Creativity engages the mind and frees it in a way that enables students to absorb knowledge more easily.
Creative participation in discussion nurtures a sense of togetherness and nurture skills of teamwork and cooperation.
Creativity also fosters mental growth in children by providing opportunities for trying out new ideas, and new ways of thinking and problem-solving.
According to an Education Development International survey (CBI, 2010), a quarter (24%) of employers are dissatisfied with problem-solving skills – students ability to use creative thinking to develop appropriate solutions to problems.
Provide opportunities for creative thinking to:
- Capture and communicate ideas, thoughts, feelings and visions of the world
- Build confidence and curiosity
- Engage different learning styles
- Encourage different ways of thinking
We can design zones to encourage creativity for learning spaces, libraries and common areas, as well as incorporating these elements into specialised teaching areas, such as Science, Design and Technology and Sport.
Research has shown that all people are creative. Creativity is one of the most important aspects of being human and one of the traits that sets us apart and makes us successful as a species.
Create the right environment and even those who do not believe they are creative can produce innovative and imaginative work.
The neurologist Alice Flaherty talks about the neural basis of creativity:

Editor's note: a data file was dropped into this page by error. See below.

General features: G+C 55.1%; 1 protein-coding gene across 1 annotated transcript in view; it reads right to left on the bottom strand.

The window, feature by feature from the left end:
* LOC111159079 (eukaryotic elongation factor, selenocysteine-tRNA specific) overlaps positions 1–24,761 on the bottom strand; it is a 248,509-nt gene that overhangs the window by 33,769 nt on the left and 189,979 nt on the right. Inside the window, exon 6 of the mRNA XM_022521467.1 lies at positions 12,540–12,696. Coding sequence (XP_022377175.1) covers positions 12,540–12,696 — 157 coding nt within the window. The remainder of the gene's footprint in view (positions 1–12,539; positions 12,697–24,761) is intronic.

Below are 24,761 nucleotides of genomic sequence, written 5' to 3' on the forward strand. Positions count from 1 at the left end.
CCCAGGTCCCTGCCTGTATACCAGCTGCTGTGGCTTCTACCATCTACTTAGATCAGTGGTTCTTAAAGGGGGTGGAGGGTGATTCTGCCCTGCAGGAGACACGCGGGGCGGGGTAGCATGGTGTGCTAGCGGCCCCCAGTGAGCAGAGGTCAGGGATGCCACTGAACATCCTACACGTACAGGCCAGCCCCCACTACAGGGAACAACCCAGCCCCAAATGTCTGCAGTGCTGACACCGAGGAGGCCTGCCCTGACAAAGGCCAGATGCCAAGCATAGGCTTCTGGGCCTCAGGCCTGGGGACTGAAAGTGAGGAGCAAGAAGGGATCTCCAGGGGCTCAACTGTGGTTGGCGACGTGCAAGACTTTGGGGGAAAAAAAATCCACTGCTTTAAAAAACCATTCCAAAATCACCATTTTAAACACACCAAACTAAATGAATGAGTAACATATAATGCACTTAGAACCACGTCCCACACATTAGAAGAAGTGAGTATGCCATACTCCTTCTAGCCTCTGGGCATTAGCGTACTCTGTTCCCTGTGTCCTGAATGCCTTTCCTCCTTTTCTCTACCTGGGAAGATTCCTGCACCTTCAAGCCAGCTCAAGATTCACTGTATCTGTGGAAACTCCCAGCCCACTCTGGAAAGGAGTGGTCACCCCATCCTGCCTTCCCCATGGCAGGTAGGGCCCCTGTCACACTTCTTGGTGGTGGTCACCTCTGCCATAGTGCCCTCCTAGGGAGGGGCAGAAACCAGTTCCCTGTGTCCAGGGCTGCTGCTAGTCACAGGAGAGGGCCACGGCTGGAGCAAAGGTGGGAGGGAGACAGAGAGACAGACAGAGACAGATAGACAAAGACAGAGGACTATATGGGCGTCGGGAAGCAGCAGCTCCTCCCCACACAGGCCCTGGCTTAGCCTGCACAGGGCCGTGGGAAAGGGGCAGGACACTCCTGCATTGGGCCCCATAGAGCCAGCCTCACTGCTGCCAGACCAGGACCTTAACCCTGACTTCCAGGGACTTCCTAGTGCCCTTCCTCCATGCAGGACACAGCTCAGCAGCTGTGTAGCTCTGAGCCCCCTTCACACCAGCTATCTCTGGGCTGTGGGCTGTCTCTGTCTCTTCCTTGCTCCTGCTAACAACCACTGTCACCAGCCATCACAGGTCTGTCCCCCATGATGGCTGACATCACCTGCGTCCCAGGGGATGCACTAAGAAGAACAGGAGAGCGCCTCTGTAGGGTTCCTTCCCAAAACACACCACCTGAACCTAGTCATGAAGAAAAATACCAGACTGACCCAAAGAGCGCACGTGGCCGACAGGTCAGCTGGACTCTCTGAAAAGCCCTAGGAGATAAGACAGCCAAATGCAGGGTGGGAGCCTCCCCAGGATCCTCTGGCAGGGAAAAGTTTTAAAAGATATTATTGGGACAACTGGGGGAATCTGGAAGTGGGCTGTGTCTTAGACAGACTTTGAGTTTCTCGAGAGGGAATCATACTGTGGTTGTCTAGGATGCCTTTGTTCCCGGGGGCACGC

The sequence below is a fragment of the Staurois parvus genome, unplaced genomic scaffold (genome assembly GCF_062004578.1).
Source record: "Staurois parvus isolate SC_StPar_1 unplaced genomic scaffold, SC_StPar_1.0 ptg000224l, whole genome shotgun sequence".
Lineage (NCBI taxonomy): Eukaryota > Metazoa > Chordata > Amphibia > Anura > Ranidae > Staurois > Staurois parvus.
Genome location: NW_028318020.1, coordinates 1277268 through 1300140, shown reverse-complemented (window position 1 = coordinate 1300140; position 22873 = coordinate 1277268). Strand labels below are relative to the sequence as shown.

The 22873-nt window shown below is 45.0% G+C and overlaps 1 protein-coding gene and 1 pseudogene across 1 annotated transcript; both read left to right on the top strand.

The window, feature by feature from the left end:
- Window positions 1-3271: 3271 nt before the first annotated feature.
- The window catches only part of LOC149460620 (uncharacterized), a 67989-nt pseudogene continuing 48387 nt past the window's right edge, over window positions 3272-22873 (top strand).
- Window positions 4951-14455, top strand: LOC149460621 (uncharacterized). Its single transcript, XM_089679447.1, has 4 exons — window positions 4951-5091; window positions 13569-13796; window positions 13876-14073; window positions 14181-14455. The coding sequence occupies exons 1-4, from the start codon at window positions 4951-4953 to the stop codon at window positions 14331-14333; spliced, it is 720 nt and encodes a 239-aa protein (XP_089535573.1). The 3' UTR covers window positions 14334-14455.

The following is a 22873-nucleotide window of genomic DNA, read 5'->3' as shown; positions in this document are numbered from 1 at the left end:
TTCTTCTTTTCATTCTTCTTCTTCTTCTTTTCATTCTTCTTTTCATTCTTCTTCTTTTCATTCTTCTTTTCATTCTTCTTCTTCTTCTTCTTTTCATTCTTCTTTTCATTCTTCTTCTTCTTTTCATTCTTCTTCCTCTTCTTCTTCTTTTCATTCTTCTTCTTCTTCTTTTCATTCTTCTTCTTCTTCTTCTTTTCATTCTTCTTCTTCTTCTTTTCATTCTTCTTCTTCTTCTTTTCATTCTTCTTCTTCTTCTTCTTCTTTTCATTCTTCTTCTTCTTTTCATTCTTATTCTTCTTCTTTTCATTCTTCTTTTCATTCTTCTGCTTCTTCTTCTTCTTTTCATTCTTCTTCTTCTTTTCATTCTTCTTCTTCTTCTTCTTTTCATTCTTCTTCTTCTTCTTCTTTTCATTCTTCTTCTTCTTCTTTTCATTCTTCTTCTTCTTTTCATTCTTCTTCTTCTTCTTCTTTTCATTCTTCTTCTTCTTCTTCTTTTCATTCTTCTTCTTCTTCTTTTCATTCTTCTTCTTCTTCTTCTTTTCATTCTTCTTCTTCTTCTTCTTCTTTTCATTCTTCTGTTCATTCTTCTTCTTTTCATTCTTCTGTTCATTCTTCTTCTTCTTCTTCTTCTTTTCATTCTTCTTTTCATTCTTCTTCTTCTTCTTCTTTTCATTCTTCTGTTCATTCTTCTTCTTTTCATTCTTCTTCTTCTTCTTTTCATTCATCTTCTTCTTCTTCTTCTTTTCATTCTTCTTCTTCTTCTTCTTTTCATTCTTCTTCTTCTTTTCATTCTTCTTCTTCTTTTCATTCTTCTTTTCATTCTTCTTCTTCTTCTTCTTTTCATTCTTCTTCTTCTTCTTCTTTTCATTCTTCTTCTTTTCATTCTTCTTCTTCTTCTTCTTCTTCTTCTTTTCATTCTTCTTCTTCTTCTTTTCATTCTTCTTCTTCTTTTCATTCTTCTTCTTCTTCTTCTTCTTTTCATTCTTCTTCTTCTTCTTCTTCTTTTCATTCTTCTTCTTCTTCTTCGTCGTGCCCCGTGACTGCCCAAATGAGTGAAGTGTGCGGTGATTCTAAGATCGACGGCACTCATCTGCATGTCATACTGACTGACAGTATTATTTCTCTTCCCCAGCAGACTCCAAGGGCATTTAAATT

“A creative idea will be defined simply as one that is both novel and useful (or influential) in a particular setting.”
This applies not just to those typically creative subjects such as English, Art or Design and Technology but also to IT, Science, Mathematics or Geography.
George Land conducted a research study in 1968. What this oft-quoted test shows is that non-creative behaviour is learned.
Land did a creativity test on children aged 3 to 5. He tested the same children at aged 10, and again at 15. The results were as shocking as they were illuminating.
While the creativity in 5-year-olds was 98%, it declined to 30% by the time they were 10. And it was just 12% when they were tested at 15.
The same test was given to 280,000 adults – creativity was measured at an average of 2%.
What best prepares students for life beyond the classroom is learning how to be more creative, which includes flexibility in perception and execution of tasks.
“The principle goal of education should be to create people who are capable of doing new things, not simply of repeating what other generations have done – men who are creative, inventive, and discoverers.” – Jean Piaget
WF Education’s range of configurable solutions are designed to be engaging and inspirational and includes elements to inspire creativity, including writable surfaces, easily accessible resources, a range of seating and desking options.